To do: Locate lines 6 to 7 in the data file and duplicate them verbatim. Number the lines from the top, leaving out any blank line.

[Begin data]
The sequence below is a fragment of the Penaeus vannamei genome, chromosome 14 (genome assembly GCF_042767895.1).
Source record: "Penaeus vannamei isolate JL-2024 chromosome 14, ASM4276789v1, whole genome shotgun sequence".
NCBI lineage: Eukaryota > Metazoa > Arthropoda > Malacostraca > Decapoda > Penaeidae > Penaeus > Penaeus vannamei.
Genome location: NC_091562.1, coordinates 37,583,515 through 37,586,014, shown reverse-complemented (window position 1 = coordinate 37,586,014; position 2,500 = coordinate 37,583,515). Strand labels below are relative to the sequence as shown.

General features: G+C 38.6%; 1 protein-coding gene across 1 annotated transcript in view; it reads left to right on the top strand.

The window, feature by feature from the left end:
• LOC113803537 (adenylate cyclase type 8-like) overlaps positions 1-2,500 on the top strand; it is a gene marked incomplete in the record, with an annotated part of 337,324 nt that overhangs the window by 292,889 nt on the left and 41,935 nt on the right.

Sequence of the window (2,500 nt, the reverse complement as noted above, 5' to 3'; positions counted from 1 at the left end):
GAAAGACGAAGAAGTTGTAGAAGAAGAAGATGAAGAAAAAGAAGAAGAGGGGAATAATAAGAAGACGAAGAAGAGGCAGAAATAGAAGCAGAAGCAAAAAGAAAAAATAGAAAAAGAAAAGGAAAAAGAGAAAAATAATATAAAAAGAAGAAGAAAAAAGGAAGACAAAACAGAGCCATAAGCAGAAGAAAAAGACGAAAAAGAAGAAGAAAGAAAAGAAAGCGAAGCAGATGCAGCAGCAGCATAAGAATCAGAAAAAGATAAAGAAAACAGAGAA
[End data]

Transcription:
The window, feature by feature from the left end:
• LOC113803537 (adenylate cyclase type 8-like) overlaps positions 1-2,500 on the top strand; it is a gene marked incomplete in the record, with an annotated part of 337,324 nt that overhangs the window by 292,889 nt on the left and 41,935 nt on the right.